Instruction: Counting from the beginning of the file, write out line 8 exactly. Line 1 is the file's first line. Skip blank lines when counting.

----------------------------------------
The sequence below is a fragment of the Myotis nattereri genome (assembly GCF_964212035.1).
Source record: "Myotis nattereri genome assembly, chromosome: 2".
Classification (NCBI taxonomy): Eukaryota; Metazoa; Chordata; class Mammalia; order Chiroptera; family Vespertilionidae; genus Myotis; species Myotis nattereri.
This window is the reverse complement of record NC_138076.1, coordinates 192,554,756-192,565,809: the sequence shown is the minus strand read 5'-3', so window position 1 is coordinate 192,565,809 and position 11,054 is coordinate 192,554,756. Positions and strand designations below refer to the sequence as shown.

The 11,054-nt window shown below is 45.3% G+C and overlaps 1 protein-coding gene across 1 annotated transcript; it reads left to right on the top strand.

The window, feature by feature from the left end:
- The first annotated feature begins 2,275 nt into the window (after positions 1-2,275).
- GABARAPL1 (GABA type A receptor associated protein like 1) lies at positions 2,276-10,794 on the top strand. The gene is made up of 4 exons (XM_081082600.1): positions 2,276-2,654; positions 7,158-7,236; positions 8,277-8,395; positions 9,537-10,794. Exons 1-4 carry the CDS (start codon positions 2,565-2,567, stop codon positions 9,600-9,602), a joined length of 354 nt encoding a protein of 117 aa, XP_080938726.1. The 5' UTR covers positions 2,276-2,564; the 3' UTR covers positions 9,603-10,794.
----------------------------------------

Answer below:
- GABARAPL1 (GABA type A receptor associated protein like 1) lies at positions 2,276-10,794 on the top strand. The gene is made up of 4 exons (XM_081082600.1): positions 2,276-2,654; positions 7,158-7,236; positions 8,277-8,395; positions 9,537-10,794. Exons 1-4 carry the CDS (start codon positions 2,565-2,567, stop codon positions 9,600-9,602), a joined length of 354 nt encoding a protein of 117 aa, XP_080938726.1. The 5' UTR covers positions 2,276-2,564; the 3' UTR covers positions 9,603-10,794.